Here he is in Charlotte, hosting the Hawks tonight, and facing another challenge. The Hornets would probably be happy just making the playoffs and ecstatic advancing, which would be their first playoff-series victory since reemerging as the Bobcats in 2004. Howard, who has reached three conference finals, is counting on himself to lead them there – even if nobody else is anymore.

Kobe Bryant still has it, bounces shot in from near half court

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This was a Nike gala, an event with a basketball theme. The court was lit up from below, there were tables at half court, and people had drinks in their hands.

Kobe Bryant was there, stylishly dressed in black. So was famous model Winnie Harlow.

Know that regardless of the setting, Kobe still has game.

Draymond Green, Andre Iguodala cleared to play vs. Pelicans Friday

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Without Draymond Green in the fourth quarter Tuesday night in the opener, and with Andre Iguodala out for the game, the Warriors defense fell apart against Houston. The Rockets scored 34 points in the quarter and came from behind to beat a Warriors team that had been in control of the game up to that point. There was more to it than just Green’s balky knee, but without the Defensive Player of the Year they are not the same.

Bad news for the Pelicans: Green and Iguodala have been cleared to play in New Orleans Friday. Green had an MRI and it came back negative.

Green admitted he was concerned that the injury, via Anthony Slater of The Athletic.

Now it is the Pelicans who should be concerned. The Warriors will want to wash the feeling of that opening night loss off them.

Report: Kevin Love was frustrated with move to center

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With Derrick Rose having to start at point guard (until Isiah Thomas returns sometime in early 2018) and Dwyane Wade starting at the two, Cavaliers coach Tyronn Lue had no choice but to move Kevin Love to starting at center. The Cavaliers desperately need the floor spacing to open up driving lanes and options for LeBron James. Start Tristan Thompson at the five (with Love at the four and Jae Crowder coming off the bench) and it adds another non-shooter to the mix that allows opposing defenses to just pack the paint and force LeBron to be a jump shooter.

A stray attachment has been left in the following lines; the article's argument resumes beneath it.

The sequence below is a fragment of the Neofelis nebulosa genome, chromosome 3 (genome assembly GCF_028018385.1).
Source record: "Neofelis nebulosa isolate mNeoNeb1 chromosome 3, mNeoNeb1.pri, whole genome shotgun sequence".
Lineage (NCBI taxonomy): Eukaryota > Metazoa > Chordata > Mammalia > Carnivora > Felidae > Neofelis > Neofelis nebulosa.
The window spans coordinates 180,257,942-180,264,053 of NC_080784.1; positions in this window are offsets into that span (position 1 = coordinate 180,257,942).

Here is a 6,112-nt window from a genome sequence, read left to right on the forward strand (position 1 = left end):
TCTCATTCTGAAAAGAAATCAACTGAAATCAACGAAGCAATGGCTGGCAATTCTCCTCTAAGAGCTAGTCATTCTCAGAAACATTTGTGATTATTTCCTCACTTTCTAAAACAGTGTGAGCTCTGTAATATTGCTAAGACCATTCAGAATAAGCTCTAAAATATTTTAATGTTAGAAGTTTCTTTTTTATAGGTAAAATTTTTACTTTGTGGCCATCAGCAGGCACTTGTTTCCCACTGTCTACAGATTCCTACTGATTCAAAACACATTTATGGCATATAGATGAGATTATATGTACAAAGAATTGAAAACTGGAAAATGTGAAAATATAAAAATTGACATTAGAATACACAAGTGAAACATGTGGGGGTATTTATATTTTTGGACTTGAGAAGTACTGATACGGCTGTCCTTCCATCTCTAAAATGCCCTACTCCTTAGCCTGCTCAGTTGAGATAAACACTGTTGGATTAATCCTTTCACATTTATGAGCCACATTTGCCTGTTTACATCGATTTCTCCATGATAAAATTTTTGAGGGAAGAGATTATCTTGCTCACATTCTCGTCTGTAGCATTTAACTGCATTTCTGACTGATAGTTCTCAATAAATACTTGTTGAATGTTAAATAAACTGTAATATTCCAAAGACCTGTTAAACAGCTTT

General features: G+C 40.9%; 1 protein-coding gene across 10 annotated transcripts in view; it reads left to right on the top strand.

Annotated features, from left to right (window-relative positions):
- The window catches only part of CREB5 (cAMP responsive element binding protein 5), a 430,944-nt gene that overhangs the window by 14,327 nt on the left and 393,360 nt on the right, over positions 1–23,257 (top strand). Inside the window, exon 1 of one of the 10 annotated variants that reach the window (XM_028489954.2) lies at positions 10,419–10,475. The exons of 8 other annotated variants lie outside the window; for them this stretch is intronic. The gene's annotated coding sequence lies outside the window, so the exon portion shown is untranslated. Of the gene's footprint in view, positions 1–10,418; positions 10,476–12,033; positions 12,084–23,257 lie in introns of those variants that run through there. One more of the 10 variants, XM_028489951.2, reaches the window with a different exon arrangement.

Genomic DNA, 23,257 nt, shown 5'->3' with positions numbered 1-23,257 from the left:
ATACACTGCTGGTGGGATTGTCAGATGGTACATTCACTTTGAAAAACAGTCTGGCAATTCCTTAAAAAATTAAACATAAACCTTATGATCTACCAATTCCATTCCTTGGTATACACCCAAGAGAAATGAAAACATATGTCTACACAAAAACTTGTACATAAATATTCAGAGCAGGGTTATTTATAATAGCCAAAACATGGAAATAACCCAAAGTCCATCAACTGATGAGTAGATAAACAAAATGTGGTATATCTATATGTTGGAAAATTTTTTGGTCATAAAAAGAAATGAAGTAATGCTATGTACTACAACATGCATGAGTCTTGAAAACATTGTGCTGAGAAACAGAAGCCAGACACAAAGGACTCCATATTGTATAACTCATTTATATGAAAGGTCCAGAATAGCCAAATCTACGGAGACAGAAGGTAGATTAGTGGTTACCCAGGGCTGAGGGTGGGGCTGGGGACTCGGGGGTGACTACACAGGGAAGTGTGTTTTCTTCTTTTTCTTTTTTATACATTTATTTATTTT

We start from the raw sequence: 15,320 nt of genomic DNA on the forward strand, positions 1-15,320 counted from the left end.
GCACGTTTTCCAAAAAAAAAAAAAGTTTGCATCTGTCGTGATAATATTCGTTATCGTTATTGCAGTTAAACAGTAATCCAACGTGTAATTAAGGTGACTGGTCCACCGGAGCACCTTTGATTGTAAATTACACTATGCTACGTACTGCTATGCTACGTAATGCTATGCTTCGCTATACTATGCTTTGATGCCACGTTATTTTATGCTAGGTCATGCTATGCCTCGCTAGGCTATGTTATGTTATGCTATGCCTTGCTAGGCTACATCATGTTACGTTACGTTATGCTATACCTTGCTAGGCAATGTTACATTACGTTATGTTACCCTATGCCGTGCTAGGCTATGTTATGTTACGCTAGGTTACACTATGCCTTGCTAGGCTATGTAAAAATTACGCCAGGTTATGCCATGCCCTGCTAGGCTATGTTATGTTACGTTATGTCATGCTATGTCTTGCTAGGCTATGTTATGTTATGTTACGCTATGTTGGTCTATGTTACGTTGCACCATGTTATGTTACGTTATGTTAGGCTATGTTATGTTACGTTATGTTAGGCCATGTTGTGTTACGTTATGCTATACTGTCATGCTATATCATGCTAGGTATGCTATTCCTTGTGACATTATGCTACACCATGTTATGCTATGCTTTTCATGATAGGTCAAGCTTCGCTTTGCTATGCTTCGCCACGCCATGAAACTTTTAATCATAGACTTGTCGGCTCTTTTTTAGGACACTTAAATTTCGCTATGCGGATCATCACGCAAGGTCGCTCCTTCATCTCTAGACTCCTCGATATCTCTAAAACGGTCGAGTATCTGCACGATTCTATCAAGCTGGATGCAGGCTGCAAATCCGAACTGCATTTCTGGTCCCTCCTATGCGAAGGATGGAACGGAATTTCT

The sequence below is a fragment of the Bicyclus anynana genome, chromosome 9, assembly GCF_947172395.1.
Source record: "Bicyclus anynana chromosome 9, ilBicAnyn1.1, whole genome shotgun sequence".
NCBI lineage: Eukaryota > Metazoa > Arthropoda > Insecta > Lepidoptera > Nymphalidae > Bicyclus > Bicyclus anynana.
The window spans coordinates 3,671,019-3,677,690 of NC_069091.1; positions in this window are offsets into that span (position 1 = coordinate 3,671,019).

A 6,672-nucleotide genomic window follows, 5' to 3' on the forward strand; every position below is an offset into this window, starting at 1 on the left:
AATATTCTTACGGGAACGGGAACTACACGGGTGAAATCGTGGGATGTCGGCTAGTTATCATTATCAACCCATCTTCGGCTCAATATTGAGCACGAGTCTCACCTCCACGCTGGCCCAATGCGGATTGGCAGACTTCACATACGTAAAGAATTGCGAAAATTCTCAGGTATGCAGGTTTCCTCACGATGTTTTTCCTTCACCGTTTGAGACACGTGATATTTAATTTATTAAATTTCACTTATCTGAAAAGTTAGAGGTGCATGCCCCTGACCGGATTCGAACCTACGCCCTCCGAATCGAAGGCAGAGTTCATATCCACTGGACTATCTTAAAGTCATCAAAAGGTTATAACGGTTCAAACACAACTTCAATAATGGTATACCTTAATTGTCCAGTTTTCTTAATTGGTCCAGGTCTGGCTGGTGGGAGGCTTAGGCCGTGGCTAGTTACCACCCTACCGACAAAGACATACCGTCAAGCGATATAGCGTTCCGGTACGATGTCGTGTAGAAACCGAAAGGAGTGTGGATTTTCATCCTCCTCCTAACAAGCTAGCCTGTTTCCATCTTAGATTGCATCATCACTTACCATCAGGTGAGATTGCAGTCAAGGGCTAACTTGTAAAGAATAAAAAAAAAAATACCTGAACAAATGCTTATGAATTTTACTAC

That doesn’t mean everyone liked the change.

Love admitted to Chris Fedor of the Cleveland Plain Dealer he was frustrated with the move at first.

“It’s been a little bit of a change for me,” Love admitted. “I still find myself spacing a little bit wanting to roll a little bit more and on the defensive end just playing the primary big on their team the whole time on the defensive end. It’s been a little bit different figuring things out on that end, but it comes with the growth I’m talking about. We need to do that and hopefully be a machine when things start clicking.”

Lue put it this way.

“We’re going to try it out and see how it works. He was frustrated at first, but now he’s enjoying it.”

While in certain matchups, when the opposition has a more traditional center, the Cavs may go back to the Love/Thompson front line for a stretch. But the small ball lineup is the way Cleveland should be leaning, even with its clear defensive deficiencies. We saw that in the opener with Love’s dagger three in the fourth quarter.

Love is adjusting, he’s already sacrificed a lot to play with LeBron. This is just another step in that evolution.